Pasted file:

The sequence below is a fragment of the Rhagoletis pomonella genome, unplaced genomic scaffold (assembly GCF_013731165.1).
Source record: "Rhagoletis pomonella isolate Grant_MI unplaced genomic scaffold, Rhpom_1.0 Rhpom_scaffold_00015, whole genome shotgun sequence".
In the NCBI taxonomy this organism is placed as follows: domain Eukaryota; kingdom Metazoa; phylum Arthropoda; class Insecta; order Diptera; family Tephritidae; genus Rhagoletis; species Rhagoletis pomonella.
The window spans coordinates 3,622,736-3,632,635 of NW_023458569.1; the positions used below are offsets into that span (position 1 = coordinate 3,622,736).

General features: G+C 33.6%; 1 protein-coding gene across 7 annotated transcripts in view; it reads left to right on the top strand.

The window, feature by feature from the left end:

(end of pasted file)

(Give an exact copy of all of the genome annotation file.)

The sequence below is a fragment of the Rhagoletis pomonella genome, unplaced genomic scaffold (assembly GCF_013731165.1).
Source record: "Rhagoletis pomonella isolate Grant_MI unplaced genomic scaffold, Rhpom_1.0 Rhpom_scaffold_00015, whole genome shotgun sequence".
In the NCBI taxonomy this organism is placed as follows: domain Eukaryota; kingdom Metazoa; phylum Arthropoda; class Insecta; order Diptera; family Tephritidae; genus Rhagoletis; species Rhagoletis pomonella.
The window spans coordinates 3,622,736-3,632,635 of NW_023458569.1; the positions used below are offsets into that span (position 1 = coordinate 3,622,736).

General features: G+C 33.6%; 1 protein-coding gene across 7 annotated transcripts in view; it reads left to right on the top strand.

The window, feature by feature from the left end: